In a transparent bid to curry favour with the partisan British crowd, Nadal collapsed dramatically to the ground at the end of his straight-sets victory over Andy Murray in the Mens singles semi-final, to signal to the spectators that it really had been a titanic mental and physical struggle for the World number one and a very difficult win for him.
After eventually rising to his feet, Nadal shook his head in mock disbelief and covered his face with his hands to indicate that this, his eighth career victory over Andy Murray, was such a happy moment for him, he was almost crying with joy. His coach joined in the ruse by leaping from his chair and fisting the air.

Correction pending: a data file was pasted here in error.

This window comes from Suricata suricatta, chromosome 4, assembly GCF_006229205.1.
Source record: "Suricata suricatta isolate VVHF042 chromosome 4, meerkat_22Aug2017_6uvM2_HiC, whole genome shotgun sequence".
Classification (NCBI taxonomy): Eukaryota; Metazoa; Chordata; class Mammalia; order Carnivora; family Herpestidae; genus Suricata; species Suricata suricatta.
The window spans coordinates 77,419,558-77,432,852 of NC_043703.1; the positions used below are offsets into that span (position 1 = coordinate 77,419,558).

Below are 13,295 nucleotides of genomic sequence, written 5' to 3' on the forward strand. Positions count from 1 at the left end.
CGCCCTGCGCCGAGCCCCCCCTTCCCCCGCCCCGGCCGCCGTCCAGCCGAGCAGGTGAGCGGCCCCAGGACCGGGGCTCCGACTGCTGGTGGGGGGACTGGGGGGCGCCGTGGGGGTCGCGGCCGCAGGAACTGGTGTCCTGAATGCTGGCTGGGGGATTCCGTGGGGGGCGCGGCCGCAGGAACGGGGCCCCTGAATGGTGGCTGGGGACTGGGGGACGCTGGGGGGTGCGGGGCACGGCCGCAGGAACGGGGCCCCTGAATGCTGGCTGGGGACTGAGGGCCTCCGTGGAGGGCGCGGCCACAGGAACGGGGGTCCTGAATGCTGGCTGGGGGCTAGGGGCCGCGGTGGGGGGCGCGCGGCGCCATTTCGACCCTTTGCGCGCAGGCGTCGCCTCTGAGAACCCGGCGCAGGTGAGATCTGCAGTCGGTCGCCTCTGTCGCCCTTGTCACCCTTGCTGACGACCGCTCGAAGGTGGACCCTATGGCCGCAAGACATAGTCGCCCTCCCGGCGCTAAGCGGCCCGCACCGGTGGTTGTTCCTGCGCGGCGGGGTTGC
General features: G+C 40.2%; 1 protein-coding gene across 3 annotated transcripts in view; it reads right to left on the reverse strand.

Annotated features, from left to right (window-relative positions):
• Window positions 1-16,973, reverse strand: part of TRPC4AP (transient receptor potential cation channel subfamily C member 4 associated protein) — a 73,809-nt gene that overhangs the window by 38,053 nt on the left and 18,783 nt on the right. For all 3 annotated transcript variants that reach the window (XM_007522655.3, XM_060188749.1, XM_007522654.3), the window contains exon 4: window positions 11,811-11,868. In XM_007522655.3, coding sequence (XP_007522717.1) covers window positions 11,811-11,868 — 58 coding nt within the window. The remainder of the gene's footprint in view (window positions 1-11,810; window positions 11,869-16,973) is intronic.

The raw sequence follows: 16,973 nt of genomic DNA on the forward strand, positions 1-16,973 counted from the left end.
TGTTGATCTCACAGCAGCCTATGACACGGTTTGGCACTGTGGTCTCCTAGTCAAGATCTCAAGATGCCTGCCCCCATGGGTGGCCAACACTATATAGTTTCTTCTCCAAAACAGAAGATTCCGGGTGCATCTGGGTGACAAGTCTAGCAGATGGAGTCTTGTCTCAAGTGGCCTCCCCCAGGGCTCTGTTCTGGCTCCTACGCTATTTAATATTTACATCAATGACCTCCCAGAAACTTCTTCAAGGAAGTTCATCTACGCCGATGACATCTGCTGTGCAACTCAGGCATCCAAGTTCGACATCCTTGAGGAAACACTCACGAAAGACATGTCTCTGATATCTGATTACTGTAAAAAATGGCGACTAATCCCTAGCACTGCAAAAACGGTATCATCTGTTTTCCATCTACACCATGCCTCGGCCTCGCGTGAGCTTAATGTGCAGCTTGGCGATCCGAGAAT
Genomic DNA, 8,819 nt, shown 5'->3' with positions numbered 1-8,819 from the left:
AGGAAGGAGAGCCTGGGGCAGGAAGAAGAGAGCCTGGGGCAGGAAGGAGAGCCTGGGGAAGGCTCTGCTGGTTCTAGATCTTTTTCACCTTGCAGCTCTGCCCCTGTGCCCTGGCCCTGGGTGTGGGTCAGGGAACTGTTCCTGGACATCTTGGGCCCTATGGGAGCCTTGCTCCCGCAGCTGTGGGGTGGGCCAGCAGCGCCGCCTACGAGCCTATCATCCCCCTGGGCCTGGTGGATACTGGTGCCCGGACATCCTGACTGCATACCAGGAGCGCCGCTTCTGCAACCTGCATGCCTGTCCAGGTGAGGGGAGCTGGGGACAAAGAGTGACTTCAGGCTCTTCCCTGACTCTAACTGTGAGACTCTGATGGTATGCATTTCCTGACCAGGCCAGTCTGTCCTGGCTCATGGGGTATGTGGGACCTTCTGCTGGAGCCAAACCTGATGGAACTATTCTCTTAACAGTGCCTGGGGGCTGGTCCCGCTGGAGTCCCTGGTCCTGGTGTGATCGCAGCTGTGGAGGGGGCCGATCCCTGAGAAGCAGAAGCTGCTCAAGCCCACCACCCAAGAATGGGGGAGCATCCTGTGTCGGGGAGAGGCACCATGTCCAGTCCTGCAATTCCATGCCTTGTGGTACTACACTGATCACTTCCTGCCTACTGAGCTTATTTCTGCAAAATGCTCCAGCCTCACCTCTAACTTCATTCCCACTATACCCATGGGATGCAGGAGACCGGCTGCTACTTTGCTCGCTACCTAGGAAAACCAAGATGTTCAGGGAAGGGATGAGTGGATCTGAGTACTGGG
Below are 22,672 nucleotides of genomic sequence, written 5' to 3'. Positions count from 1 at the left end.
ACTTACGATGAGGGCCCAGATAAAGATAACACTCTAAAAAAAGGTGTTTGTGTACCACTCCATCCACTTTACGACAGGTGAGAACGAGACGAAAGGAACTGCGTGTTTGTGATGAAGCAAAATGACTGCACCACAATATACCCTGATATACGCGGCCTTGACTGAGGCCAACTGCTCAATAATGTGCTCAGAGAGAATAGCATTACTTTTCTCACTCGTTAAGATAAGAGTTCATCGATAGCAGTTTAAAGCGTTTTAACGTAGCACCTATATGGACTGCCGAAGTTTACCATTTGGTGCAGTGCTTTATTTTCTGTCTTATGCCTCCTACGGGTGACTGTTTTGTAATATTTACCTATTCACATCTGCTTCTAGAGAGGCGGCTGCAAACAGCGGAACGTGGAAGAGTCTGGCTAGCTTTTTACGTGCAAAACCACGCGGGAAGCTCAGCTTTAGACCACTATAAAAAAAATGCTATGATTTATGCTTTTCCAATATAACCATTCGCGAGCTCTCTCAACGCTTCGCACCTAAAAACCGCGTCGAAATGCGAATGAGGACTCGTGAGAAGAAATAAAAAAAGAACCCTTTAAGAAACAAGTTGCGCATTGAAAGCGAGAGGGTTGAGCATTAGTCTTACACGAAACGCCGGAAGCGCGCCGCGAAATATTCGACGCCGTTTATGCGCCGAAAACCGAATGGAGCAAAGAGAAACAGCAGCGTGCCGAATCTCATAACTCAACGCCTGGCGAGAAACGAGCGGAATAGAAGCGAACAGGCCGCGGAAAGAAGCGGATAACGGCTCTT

The match, which was over in a little more than 2 hours, was Nadal's 10th Grand Slam semi-final victory, and his 4th at Wimbledon, but nevertheless, he adopted the body language of a first-time finalist that belied the ranking and title success superiority he holds over the Scottish nearly-man, so that the crowd wouldn't turn against him in the final against the Czech underdog, Thomas Berdych.
Leaving nothing to chance, the Spaniard, who was taken to five sets by both his second and third round opponents, commented to reporters afterwards that it was a very tough match, that Murray had pushed him all the way, and that it was a matter of "when not if" Murray wins Wimbledon, adding "I think what you saw today was one of my best performances yet."